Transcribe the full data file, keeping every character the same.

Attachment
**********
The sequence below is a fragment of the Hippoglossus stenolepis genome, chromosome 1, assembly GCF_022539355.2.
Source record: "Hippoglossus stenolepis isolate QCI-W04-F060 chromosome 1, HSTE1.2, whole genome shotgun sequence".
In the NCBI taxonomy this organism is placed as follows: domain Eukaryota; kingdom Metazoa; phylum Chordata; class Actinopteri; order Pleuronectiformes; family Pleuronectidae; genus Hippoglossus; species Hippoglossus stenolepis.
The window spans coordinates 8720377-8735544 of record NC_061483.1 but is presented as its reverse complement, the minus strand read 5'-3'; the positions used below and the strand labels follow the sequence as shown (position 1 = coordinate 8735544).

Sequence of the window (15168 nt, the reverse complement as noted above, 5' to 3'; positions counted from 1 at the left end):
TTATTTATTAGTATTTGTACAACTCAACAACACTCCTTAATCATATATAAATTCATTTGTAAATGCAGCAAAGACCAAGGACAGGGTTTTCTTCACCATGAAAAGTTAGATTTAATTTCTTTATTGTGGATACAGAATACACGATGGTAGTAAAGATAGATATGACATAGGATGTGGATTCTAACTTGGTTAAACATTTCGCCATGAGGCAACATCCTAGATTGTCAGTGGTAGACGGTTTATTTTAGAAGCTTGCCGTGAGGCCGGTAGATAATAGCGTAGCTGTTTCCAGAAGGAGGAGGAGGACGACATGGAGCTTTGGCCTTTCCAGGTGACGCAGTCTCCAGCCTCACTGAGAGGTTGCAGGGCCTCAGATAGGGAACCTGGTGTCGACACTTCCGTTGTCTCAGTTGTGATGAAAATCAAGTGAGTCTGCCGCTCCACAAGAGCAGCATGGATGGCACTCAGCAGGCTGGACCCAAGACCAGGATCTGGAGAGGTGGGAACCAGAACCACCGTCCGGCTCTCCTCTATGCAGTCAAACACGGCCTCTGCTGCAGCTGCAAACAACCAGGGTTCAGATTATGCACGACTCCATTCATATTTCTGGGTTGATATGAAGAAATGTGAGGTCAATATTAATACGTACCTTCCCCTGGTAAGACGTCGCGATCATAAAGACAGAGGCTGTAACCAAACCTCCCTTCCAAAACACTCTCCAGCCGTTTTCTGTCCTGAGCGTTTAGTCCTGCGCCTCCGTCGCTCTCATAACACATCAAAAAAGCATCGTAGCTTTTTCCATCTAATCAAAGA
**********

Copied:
The sequence below is a fragment of the Hippoglossus stenolepis genome, chromosome 1, assembly GCF_022539355.2.
Source record: "Hippoglossus stenolepis isolate QCI-W04-F060 chromosome 1, HSTE1.2, whole genome shotgun sequence".
In the NCBI taxonomy this organism is placed as follows: domain Eukaryota; kingdom Metazoa; phylum Chordata; class Actinopteri; order Pleuronectiformes; family Pleuronectidae; genus Hippoglossus; species Hippoglossus stenolepis.
The window spans coordinates 8720377-8735544 of record NC_061483.1 but is presented as its reverse complement, the minus strand read 5'-3'; the positions used below and the strand labels follow the sequence as shown (position 1 = coordinate 8735544).

Sequence of the window (15168 nt, the reverse complement as noted above, 5' to 3'; positions counted from 1 at the left end):
TTATTTATTAGTATTTGTACAACTCAACAACACTCCTTAATCATATATAAATTCATTTGTAAATGCAGCAAAGACCAAGGACAGGGTTTTCTTCACCATGAAAAGTTAGATTTAATTTCTTTATTGTGGATACAGAATACACGATGGTAGTAAAGATAGATATGACATAGGATGTGGATTCTAACTTGGTTAAACATTTCGCCATGAGGCAACATCCTAGATTGTCAGTGGTAGACGGTTTATTTTAGAAGCTTGCCGTGAGGCCGGTAGATAATAGCGTAGCTGTTTCCAGAAGGAGGAGGAGGACGACATGGAGCTTTGGCCTTTCCAGGTGACGCAGTCTCCAGCCTCACTGAGAGGTTGCAGGGCCTCAGATAGGGAACCTGGTGTCGACACTTCCGTTGTCTCAGTTGTGATGAAAATCAAGTGAGTCTGCCGCTCCACAAGAGCAGCATGGATGGCACTCAGCAGGCTGGACCCAAGACCAGGATCTGGAGAGGTGGGAACCAGAACCACCGTCCGGCTCTCCTCTATGCAGTCAAACACGGCCTCTGCTGCAGCTGCAAACAACCAGGGTTCAGATTATGCACGACTCCATTCATATTTCTGGGTTGATATGAAGAAATGTGAGGTCAATATTAATACGTACCTTCCCCTGGTAAGACGTCGCGATCATAAAGACAGAGGCTGTAACCAAACCTCCCTTCCAAAACACTCTCCAGCCGTTTTCTGTCCTGAGCGTTTAGTCCTGCGCCTCCGTCGCTCTCATAACACATCAAAAAAGCATCGTAGCTTTTTCCATCTAATCAAAGA